The Houghton Master also used shell gold, but rarely to define highlights. He favored instead a broad application to indicate a golden color, as seen in the casket cloth, clothing, and angels on f. 171 (Fig. 3a), or he subtlety applied shell gold as a pigment mixture to yield a richer light brown tone, as observed in the robe on f. 100r (Fig. 15f).
Both Marmion and the Houghton Master used brush strokes of shell gold to depict halos and rays of light.
In addition to the illuminations attributed to various artists, several trompe l’oeil borders with shell gold backgrounds were also analyzed (ff. 119r, 155r, 156r, and 191r). Examination in transmitted light revealed the reflective and solid-looking gold backgrounds to be surprisingly translucent. Additionally, pigment(s) added to or applied with and on the shell gold are visible as a base tone in the transmitted light images of the borders on f. 108v, where the miniature is by Simon Marmion, and on f. 13r in the calendar roundel by the Master of the Dresden Prayerbook (Figs. 1d, 3d). In general, red lead was the primary pigment found mixed with the shell gold (Fig. 16), but combinations of iron oxides and red lead were also used to modulate the value and warmth of the gold tone.
In some cases, the shell gold was applied with only the slightest amount of added pigment to achieve the lightest and brightest golden tone possible. This application was observed on the gold outlines of bar borders and was confirmed by analysis of f. 191r, an unattributed border. In the illumination Pilgrims at a Church Door (f. 166r), attributed to the Houghton Master, the tonal variations in the golden chapel arch were achieved by varying the amounts of red pigments added, while also varying the density of the shell gold application (Fig. 19a, b).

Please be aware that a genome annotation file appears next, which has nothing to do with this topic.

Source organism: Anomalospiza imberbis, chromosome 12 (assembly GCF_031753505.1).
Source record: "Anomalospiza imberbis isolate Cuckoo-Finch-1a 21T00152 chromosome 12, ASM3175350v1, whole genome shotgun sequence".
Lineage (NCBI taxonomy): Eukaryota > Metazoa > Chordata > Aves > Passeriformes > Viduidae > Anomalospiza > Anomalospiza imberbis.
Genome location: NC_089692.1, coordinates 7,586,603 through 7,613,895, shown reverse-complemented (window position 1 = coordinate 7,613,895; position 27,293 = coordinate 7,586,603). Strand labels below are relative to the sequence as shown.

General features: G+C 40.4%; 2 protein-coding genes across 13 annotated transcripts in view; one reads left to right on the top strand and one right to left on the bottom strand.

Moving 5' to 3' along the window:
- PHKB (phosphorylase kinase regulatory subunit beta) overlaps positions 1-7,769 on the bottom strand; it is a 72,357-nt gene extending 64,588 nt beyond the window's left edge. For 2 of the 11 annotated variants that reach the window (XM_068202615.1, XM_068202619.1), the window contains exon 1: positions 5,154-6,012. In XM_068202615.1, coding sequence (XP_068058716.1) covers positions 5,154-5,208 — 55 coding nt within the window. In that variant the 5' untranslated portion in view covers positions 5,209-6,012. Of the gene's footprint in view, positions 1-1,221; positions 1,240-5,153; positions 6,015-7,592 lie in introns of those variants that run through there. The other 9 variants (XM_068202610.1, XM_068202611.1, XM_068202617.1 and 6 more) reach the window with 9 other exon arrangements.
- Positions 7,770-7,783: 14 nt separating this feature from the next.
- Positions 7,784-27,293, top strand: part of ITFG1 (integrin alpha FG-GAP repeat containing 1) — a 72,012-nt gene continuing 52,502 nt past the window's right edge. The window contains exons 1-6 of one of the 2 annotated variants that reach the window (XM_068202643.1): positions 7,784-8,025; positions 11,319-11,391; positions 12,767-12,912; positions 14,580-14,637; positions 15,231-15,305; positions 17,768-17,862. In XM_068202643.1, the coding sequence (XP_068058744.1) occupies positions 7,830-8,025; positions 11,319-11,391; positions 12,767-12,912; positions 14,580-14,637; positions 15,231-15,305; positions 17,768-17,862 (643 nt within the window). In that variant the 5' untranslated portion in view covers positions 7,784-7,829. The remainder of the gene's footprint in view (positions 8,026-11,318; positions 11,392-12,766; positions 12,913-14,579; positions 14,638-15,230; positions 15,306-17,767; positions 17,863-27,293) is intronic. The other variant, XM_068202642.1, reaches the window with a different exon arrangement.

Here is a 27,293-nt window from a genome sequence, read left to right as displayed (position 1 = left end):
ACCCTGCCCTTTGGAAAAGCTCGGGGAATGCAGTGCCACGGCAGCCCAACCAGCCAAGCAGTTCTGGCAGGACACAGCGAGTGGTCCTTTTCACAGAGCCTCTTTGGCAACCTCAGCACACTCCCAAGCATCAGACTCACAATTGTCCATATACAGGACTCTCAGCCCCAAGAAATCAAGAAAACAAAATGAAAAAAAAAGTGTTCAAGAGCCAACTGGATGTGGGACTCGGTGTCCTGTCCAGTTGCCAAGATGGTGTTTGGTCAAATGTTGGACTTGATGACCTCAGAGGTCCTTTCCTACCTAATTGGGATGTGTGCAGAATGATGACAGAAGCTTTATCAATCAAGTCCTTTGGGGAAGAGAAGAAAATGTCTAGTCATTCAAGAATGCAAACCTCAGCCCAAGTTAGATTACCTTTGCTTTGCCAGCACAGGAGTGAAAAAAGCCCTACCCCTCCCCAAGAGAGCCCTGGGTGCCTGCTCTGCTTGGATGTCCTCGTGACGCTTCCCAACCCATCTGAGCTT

Use of shell brass and shell silver
Throughout the manuscript, zinc and copper were identified in significant amounts in the green–brown backgrounds of several full borders (Figs. 20, 21), strongly suggesting the use of a powdered brass pigment, here identified for the first time as shell brass. The color is unusual and ranges from a very dark green–brown (ff. 72v, 120r, 245v) to a light, olive green–brown (ff. 93r, 101r). XRF spectra show similar elemental compositions for the dark green–brown on f. 72v (Fig. 21a) and the olive green–brown on f. 101r (Fig. 21b). As with the tonal variations in shell gold discussed above, variations in the shell brass were likely achieved by adding other pigments. All of the shell brass areas examined had significant amounts of copper and zinc, moderate amounts of lead, and trace amounts of iron.
Shell gold was sometimes brush applied on top of shell brass backgrounds in dots and lines, giving the overall appearance of a darker gold color field. In areas of thin or uneven application, or where abraded, a paler green tone is clearly visible beneath (Fig. 20b). It could not be determined if this green tone was applied as an underlayer or was an alteration of the parchment by reaction with copper, but the green tone is also visible on the reverse of the parchment leaf in these areas, suggesting the latter.
The large greenish–gray moth in the upper right corner of f. 13r (Fig. 20c) was also executed with shell brass. High levels of copper and zinc were detected here, and like the borders mentioned above, the shell brass was probably mixed with other pigments or deliberately toned to achieve the greenish brown colors (Fig. 21).